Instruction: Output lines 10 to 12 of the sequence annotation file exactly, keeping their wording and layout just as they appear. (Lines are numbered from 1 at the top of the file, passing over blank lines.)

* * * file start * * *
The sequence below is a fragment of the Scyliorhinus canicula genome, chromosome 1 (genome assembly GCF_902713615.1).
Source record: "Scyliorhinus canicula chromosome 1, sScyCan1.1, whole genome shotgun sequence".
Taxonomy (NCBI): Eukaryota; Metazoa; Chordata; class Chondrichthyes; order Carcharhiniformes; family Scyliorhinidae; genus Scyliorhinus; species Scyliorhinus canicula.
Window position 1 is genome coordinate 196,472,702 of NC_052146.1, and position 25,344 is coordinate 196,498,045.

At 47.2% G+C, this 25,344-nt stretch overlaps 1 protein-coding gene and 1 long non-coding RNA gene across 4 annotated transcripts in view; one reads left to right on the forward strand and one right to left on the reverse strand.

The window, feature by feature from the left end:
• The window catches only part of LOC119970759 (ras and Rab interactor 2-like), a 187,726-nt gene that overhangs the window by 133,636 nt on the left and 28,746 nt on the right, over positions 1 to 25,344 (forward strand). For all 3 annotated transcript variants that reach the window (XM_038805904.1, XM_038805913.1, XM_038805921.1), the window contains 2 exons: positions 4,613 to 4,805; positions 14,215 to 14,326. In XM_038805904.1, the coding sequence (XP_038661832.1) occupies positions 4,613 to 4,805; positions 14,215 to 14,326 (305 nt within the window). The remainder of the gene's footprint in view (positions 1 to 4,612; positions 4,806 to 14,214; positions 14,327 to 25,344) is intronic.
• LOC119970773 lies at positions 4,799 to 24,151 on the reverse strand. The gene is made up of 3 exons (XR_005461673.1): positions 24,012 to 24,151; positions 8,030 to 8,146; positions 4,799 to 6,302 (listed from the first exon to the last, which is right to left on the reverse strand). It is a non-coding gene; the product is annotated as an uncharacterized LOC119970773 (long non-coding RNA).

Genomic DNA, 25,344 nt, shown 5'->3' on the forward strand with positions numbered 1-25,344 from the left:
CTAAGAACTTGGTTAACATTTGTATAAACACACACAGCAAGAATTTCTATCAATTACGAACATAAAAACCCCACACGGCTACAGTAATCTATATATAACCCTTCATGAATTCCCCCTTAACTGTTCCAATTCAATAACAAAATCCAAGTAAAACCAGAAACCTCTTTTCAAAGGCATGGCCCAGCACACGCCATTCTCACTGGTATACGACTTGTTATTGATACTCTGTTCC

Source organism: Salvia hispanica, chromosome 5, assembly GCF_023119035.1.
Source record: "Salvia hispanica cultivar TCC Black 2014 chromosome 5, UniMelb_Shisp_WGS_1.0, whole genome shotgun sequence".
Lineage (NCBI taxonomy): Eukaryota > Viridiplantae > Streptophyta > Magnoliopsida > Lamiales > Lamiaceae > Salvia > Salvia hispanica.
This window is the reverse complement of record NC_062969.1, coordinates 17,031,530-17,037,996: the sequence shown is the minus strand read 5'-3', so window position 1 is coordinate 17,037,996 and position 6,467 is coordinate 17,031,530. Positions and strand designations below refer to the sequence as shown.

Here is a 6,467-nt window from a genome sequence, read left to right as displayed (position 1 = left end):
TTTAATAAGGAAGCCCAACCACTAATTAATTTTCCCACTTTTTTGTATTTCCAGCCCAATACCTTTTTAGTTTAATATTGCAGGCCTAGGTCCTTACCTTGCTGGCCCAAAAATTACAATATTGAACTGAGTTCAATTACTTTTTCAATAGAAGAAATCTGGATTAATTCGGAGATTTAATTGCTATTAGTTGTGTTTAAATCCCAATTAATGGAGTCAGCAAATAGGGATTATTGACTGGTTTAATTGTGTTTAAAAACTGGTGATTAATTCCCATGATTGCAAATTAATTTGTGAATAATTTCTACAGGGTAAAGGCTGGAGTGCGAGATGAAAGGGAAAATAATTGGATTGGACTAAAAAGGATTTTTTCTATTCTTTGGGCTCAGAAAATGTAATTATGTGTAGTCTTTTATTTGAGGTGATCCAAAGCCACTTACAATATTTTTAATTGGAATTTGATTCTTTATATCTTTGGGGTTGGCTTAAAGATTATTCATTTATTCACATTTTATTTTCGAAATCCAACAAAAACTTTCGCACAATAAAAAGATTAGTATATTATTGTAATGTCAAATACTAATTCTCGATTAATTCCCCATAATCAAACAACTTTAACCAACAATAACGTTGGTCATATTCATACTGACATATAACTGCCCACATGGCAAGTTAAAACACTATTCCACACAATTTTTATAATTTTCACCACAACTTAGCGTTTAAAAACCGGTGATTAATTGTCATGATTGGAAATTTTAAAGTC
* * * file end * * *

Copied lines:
CTAAGAACTTGGTTAACATTTGTATAAACACACACAGCAAGAATTTCTATCAATTACGAACATAAAAACCCCACACGGCTACAGTAATCTATATATAACCCTTCATGAATTCCCCCTTAACTGTTCCAATTCAATAACAAAATCCAAGTAAAACCAGAAACCTCTTTTCAAAGGCATGGCCCAGCACACGCCATTCTCACTGGTATACGACTTGTTATTGATACTCTGTTCC

Source organism: Salvia hispanica, chromosome 5, assembly GCF_023119035.1.
Source record: "Salvia hispanica cultivar TCC Black 2014 chromosome 5, UniMelb_Shisp_WGS_1.0, whole genome shotgun sequence".